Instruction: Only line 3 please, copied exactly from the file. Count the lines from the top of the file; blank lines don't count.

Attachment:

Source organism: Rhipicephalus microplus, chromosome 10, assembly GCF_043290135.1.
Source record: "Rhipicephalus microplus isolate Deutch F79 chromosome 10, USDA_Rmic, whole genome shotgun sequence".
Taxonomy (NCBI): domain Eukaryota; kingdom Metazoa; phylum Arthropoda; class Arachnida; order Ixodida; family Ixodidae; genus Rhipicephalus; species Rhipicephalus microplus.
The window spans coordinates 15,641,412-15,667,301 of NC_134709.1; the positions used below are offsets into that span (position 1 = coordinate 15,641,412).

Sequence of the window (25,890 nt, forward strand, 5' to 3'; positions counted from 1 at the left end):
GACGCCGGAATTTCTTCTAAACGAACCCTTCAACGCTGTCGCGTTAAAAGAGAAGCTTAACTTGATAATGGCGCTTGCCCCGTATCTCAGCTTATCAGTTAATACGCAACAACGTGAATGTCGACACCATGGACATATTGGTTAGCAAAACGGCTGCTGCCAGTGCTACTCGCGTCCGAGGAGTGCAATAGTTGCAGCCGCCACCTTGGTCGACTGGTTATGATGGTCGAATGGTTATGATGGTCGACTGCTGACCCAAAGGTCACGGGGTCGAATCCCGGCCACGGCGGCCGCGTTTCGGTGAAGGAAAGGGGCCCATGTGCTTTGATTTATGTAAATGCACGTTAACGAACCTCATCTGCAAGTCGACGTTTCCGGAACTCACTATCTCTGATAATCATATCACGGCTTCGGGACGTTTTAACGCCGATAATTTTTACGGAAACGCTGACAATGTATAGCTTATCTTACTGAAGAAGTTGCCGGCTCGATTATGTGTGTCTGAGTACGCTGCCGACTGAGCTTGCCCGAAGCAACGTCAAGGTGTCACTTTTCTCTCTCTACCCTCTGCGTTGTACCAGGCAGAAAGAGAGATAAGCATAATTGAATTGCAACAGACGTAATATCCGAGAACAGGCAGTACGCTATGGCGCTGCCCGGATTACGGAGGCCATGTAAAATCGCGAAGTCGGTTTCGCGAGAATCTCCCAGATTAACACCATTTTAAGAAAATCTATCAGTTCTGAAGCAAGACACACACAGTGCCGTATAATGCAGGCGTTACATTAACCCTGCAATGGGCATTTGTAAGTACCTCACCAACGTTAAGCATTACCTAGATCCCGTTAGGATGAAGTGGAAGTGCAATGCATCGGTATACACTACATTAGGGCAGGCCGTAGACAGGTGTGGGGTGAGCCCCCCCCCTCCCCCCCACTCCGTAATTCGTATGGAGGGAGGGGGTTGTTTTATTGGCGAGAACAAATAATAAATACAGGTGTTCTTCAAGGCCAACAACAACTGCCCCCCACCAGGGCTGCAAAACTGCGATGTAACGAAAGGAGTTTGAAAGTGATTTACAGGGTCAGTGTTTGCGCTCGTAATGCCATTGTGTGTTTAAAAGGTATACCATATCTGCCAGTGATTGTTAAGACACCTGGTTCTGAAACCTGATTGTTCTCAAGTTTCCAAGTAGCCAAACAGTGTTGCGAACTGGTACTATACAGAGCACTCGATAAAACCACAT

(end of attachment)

Taxonomy (NCBI): domain Eukaryota; kingdom Metazoa; phylum Arthropoda; class Arachnida; order Ixodida; family Ixodidae; genus Rhipicephalus; species Rhipicephalus microplus.